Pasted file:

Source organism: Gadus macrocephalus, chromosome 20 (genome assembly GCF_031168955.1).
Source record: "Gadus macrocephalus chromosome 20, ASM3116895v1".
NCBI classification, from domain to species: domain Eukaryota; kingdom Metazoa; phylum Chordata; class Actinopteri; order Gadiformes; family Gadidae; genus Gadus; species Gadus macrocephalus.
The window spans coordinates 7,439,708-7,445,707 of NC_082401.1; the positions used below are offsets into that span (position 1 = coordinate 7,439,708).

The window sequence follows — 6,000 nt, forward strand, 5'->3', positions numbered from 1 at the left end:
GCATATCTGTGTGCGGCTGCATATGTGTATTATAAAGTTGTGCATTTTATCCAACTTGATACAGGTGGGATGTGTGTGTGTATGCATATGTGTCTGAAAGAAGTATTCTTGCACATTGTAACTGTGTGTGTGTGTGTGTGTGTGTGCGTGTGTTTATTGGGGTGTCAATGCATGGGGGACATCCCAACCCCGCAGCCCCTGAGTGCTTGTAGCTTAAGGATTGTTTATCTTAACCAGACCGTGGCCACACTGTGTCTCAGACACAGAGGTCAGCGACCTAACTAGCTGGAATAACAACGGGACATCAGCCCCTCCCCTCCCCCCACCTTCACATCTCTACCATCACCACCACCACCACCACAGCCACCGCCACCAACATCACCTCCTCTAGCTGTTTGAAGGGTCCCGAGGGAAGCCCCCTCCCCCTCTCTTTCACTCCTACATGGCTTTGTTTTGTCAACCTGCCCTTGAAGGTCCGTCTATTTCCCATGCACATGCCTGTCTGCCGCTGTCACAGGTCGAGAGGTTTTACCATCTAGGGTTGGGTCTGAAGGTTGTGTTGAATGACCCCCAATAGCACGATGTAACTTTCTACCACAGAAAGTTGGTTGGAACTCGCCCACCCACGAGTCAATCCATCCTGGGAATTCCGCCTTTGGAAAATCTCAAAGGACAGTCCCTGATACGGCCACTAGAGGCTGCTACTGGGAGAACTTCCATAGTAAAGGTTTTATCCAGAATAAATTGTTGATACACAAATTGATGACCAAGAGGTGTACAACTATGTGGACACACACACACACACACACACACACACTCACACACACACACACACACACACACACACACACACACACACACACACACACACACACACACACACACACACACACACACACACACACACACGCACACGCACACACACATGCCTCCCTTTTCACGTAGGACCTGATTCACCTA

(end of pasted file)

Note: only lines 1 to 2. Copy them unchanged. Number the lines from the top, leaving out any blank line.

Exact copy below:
Source organism: Gadus macrocephalus, chromosome 20 (genome assembly GCF_031168955.1).
Source record: "Gadus macrocephalus chromosome 20, ASM3116895v1".